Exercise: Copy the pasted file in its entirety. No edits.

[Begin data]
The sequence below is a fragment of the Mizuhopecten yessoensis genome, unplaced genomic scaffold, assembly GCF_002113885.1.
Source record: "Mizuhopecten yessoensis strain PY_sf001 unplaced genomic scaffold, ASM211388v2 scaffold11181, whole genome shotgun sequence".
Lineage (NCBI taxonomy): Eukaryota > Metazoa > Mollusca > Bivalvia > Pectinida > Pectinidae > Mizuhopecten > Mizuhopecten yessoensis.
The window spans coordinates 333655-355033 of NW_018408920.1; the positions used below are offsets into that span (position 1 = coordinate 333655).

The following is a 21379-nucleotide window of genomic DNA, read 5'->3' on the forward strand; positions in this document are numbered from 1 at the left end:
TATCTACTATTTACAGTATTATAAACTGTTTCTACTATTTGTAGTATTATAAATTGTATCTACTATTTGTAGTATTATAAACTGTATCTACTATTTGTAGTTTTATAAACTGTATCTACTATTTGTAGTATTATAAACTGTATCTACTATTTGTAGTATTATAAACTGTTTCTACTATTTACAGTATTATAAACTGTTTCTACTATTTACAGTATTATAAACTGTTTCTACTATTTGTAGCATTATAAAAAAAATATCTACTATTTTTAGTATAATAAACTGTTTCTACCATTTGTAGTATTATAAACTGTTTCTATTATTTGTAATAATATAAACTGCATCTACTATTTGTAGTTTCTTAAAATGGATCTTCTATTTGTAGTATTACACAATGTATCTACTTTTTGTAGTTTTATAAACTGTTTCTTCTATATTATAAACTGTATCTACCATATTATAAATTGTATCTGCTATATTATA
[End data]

The sequence below is a fragment of the Mizuhopecten yessoensis genome, unplaced genomic scaffold, assembly GCF_002113885.1.
Source record: "Mizuhopecten yessoensis strain PY_sf001 unplaced genomic scaffold, ASM211388v2 scaffold11181, whole genome shotgun sequence".
Lineage (NCBI taxonomy): Eukaryota > Metazoa > Mollusca > Bivalvia > Pectinida > Pectinidae > Mizuhopecten > Mizuhopecten yessoensis.
The window spans coordinates 333655-355033 of NW_018408920.1; the positions used below are offsets into that span (position 1 = coordinate 333655).

The following is a 21379-nucleotide window of genomic DNA, read 5'->3' on the forward strand; positions in this document are numbered from 1 at the left end:
TATCTACTATTTACAGTATTATAAACTGTTTCTACTATTTGTAGTATTATAAATTGTATCTACTATTTGTAGTATTATAAACTGTATCTACTATTTGTAGTTTTATAAACTGTATCTACTATTTGTAGTATTATAAACTGTATCTACTATTTGTAGTATTATAAACTGTTTCTACTATTTACAGTATTATAAACTGTTTCTACTATTTACAGTATTATAAACTGTTTCTACTATTTGTAGCATTATAAAAAAAATATCTACTATTTTTAGTATAATAAACTGTTTCTACCATTTGTAGTATTATAAACTGTTTCTATTATTTGTAATAATATAAACTGCATCTACTATTTGTAGTTTCTTAAAATGGATCTTCTATTTGTAGTATTACACAATGTATCTACTTTTTGTAGTTTTATAAACTGTTTCTTCTATATTATAAACTGTATCTACCATATTATAAATTGTATCTGCTATATTATA